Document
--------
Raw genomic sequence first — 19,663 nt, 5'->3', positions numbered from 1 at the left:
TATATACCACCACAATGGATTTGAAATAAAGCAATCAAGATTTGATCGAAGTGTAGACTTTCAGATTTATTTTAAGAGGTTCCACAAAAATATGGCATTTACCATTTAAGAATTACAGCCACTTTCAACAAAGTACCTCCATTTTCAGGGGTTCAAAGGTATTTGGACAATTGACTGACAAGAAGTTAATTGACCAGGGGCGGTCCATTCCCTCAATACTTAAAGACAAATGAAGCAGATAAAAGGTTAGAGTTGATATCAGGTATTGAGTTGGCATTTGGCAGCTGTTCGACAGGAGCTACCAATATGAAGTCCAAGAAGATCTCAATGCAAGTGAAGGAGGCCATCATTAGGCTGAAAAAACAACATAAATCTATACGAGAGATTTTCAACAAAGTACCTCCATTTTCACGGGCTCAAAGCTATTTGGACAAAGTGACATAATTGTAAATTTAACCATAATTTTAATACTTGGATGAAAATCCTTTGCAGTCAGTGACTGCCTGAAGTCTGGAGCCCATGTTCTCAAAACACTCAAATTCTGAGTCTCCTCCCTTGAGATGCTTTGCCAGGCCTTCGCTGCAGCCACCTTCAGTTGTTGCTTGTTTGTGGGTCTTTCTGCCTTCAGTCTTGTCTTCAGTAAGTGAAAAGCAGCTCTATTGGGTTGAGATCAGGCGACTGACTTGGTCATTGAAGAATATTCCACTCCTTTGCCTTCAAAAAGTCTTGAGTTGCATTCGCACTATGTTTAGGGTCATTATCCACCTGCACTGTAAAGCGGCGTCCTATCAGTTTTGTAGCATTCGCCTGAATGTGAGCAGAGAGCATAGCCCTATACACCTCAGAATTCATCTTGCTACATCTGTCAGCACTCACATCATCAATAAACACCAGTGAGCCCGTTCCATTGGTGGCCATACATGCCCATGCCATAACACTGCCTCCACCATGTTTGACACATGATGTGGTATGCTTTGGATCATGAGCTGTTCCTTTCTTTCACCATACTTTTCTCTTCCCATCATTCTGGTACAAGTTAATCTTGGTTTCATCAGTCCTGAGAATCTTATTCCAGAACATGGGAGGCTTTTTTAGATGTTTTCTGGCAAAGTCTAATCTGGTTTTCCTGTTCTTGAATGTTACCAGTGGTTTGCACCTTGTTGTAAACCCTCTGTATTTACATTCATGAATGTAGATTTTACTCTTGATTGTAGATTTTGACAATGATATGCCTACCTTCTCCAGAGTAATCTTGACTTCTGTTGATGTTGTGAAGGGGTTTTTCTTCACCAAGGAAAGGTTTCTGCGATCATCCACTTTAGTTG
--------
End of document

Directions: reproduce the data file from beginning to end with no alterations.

Raw genomic sequence first — 19,663 nt, 5'->3', positions numbered from 1 at the left:
TATATACCACCACAATGGATTTGAAATAAAGCAATCAAGATTTGATCGAAGTGTAGACTTTCAGATTTATTTTAAGAGGTTCCACAAAAATATGGCATTTACCATTTAAGAATTACAGCCACTTTCAACAAAGTACCTCCATTTTCAGGGGTTCAAAGGTATTTGGACAATTGACTGACAAGAAGTTAATTGACCAGGGGCGGTCCATTCCCTCAATACTTAAAGACAAATGAAGCAGATAAAAGGTTAGAGTTGATATCAGGTATTGAGTTGGCATTTGGCAGCTGTTCGACAGGAGCTACCAATATGAAGTCCAAGAAGATCTCAATGCAAGTGAAGGAGGCCATCATTAGGCTGAAAAAACAACATAAATCTATACGAGAGATTTTCAACAAAGTACCTCCATTTTCACGGGCTCAAAGCTATTTGGACAAAGTGACATAATTGTAAATTTAACCATAATTTTAATACTTGGATGAAAATCCTTTGCAGTCAGTGACTGCCTGAAGTCTGGAGCCCATGTTCTCAAAACACTCAAATTCTGAGTCTCCTCCCTTGAGATGCTTTGCCAGGCCTTCGCTGCAGCCACCTTCAGTTGTTGCTTGTTTGTGGGTCTTTCTGCCTTCAGTCTTGTCTTCAGTAAGTGAAAAGCAGCTCTATTGGGTTGAGATCAGGCGACTGACTTGGTCATTGAAGAATATTCCACTCCTTTGCCTTCAAAAAGTCTTGAGTTGCATTCGCACTATGTTTAGGGTCATTATCCACCTGCACTGTAAAGCGGCGTCCTATCAGTTTTGTAGCATTCGCCTGAATGTGAGCAGAGAGCATAGCCCTATACACCTCAGAATTCATCTTGCTACATCTGTCAGCACTCACATCATCAATAAACACCAGTGAGCCCGTTCCATTGGTGGCCATACATGCCCATGCCATAACACTGCCTCCACCATGTTTGACACATGATGTGGTATGCTTTGGATCATGAGCTGTTCCTTTCTTTCACCATACTTTTCTCTTCCCATCATTCTGGTACAAGTTAATCTTGGTTTCATCAGTCCTGAGAATCTTATTCCAGAACATGGGAGGCTTTTTTAGATGTTTTCTGGCAAAGTCTAATCTGGTTTTCCTGTTCTTGAATGTTACCAGTGGTTTGCACCTTGTTGTAAACCCTCTGTATTTACATTCATGAATGTAGATTTTACTCTTGATTGTAGATTTTGACAATGATATGCCTACCTTCTCCAGAGTAATCTTGACTTCTGTTGATGTTGTGAAGGGGTTTTTCTTCACCAAGGAAAGGTTTCTGCGATCATCCACTTTAGTTG